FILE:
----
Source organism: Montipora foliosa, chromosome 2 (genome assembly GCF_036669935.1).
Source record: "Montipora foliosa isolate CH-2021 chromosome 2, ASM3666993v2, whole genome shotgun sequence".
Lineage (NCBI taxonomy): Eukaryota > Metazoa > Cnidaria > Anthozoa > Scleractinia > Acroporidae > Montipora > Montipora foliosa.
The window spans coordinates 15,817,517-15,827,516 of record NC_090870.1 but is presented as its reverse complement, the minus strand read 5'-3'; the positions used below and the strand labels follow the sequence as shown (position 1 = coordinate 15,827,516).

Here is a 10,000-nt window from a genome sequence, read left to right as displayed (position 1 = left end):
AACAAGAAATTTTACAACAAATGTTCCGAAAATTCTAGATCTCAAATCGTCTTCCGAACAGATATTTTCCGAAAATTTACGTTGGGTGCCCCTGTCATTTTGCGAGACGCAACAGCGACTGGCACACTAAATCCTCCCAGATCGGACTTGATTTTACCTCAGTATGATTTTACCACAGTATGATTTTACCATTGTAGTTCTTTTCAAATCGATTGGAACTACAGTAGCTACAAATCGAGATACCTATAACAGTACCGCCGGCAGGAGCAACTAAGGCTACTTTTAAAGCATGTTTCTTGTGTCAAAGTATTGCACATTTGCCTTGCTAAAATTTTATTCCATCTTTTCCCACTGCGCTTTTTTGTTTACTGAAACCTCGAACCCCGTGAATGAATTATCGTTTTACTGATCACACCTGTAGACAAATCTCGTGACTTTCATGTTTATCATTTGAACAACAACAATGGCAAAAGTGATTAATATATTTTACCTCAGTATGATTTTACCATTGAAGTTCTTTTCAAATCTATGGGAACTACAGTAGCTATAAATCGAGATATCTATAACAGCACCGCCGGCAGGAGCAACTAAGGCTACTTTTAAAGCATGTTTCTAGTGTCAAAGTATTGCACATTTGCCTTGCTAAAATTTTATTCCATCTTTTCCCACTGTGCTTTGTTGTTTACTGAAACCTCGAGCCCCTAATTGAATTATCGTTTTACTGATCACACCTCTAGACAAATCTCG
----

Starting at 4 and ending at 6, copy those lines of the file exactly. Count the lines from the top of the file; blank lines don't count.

The window spans coordinates 15,817,517-15,827,516 of record NC_090870.1 but is presented as its reverse complement, the minus strand read 5'-3'; the positions used below and the strand labels follow the sequence as shown (position 1 = coordinate 15,827,516).

Here is a 10,000-nt window from a genome sequence, read left to right as displayed (position 1 = left end):
AACAAGAAATTTTACAACAAATGTTCCGAAAATTCTAGATCTCAAATCGTCTTCCGAACAGATATTTTCCGAAAATTTACGTTGGGTGCCCCTGTCATTTTGCGAGACGCAACAGCGACTGGCACACTAAATCCTCCCAGATCGGACTTGATTTTACCTCAGTATGATTTTACCACAGTATGATTTTACCATTGTAGTTCTTTTCAAATCGATTGGAACTACAGTAGCTACAAATCGAGATACCTATAACAGTACCGCCGGCAGGAGCAACTAAGGCTACTTTTAAAGCATGTTTCTTGTGTCAAAGTATTGCACATTTGCCTTGCTAAAATTTTATTCCATCTTTTCCCACTGCGCTTTTTTGTTTACTGAAACCTCGAACCCCGTGAATGAATTATCGTTTTACTGATCACACCTGTAGACAAATCTCGTGACTTTCATGTTTATCATTTGAACAACAACAATGGCAAAAGTGATTAATATATTTTACCTCAGTATGATTTTACCATTGAAGTTCTTTTCAAATCTATGGGAACTACAGTAGCTATAAATCGAGATATCTATAACAGCACCGCCGGCAGGAGCAACTAAGGCTACTTTTAAAGCATGTTTCTAGTGTCAAAGTATTGCACATTTGCCTTGCTAAAATTTTATTCCATCTTTTCCCACTGTGCTTTGTTGTTTACTGAAACCTCGAGCCCCTAATTGAATTATCGTTTTACTGATCACACCTCTAGACAAATCTCG